October 2017 — Fourth State Hearing on Controversial SNWA Water Pipeline Concludes
White Pine County and Great Basin Water Network, along with the Goshute, Ely Shoshone, and Duckwater Shoshone Tribes and the Church of Jesus Christ of Latter Day Saints, presented evidence critical of the project to the State Engineer in this most recent hearing.
The $15 billion project has been predicted to have devastating impacts to both senior water rights and the environment over a large area in eastern Nevada with potential impact in western Utah. Spring Valley, which lies to the west of Great Basin National Park in White Pine County, is among those targeted. "Time and time again, we've shown that neither science nor law supports this disastrous proposal," said Gary Perea, a White Pine County Commissioner. "There is not enough water available in these valleys to support a multi-billion dollar pipeline. The only way for the State Engineer to protect senior water rights and stunning habitat from irreversible harm is to deny these water rights applications."
This latest remand hearing is the fourth round of hearings on water rights applications filed in 1989. Previous State Engineer decisions granting water to SNWA under the applications were overturned in court on a variety of due process, legal, and scientific grounds. The first week of hearings allowed SNWA to make their case, with opponents presenting evidence in the second week.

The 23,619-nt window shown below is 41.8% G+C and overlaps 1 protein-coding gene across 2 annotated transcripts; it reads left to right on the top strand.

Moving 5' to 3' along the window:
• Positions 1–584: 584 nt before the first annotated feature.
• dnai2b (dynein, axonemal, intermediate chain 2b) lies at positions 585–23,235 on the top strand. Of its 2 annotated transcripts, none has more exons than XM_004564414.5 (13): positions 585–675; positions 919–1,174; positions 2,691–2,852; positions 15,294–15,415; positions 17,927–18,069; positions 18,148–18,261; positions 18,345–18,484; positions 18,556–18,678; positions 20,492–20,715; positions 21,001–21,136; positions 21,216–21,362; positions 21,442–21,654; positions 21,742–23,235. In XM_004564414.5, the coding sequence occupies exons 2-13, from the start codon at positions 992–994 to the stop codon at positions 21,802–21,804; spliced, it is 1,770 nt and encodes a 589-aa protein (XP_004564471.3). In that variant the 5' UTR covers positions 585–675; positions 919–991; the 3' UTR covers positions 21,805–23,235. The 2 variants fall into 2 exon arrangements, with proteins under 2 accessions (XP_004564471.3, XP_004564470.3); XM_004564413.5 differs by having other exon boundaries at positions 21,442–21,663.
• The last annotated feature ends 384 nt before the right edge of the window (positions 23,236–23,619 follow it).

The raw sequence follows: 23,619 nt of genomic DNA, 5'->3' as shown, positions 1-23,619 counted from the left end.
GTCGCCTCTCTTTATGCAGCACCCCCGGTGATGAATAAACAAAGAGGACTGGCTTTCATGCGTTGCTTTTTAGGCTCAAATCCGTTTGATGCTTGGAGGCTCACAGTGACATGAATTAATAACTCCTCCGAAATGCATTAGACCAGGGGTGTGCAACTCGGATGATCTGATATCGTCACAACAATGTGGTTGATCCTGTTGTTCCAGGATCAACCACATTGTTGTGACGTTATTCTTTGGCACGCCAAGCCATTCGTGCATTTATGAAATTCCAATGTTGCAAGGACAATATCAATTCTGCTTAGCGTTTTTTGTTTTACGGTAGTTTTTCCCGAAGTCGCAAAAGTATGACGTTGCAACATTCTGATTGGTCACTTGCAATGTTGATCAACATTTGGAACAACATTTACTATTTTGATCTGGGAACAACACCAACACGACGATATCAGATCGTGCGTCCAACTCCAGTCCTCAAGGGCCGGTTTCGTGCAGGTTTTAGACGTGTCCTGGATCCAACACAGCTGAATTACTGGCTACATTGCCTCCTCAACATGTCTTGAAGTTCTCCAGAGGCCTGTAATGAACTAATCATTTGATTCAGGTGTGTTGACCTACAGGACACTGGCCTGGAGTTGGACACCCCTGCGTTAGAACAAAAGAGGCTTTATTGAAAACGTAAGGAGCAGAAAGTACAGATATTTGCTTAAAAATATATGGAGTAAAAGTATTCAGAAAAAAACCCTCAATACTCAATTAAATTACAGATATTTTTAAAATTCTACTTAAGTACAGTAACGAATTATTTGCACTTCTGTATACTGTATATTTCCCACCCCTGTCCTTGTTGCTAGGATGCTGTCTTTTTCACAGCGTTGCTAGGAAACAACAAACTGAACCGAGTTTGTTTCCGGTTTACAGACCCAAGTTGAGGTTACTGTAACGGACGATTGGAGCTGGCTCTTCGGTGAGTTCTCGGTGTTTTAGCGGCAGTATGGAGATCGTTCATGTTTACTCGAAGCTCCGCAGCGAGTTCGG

Before the State Engineer makes a decision, he's asked all parties to draft a proposal for how they'd like him to rule. A decision is not expected until February at the earliest, which will then likely go back to the court for review.
Attorney Simeon Herskovits, who has represented White Pine County and Great Basin Water Network in both state and federal challenges to the pipeline proposal, said "Once again SNWA has failed to come forward with any meaningful science or evidence that changes the basic fact that their groundwater export project is fundamentally unsound and unsustainable. On a practical level, if the State Engineer were to approve SNWA's water rights applications, every senior water rights owner and every groundwater dependent natural resource in the affected area would be threatened with ultimate destruction."
Public comment was taken in-person on September 29th at the Legislative Building in Carson City. All 13 who spoke were in opposition to the proposed pipeline and more opponents plan to submit written public comments urging the State Engineer to deny SNWA's applications. Las Vegas casinos, developers, labor groups, and business associations are expected to provide written comments in support of the project.
"We encourage anyone who couldn't be at the hearing to mail written comments to the State Engineer," said Abby Johnson of Great Basin Water Network. Address public comments to: Deputy Administrator Susan Joseph-Taylor at the Office of the State Engineer, 901 S. Stewart Street, Suite 2002, Carson City, NV 89701. Comments must be received by 5:00 pm on October 20.
Emailed public comments will not be accepted. Written comments are limited to five pages, focused on the subjects of the hearing: the amount of water available in Spring Valley so that pumping will not result in groundwater mining; the amount of available water in Cave, Dry Lake and Delamar valleys; a mitigation plan with triggers and thresholds to protect senior water rights and the environment; and the addition of Millar and Juab Counties in Utah to the monitoring and mitigation plans.
Great Basin Water Network is a nonprofit, nonpartisan organization working for sustainable water policies that protect the Great Basin's watersheds for current and future residents - human, animal, and plant. GBWN brings disparate communities together to preserve the West's environment, communities, and cultures.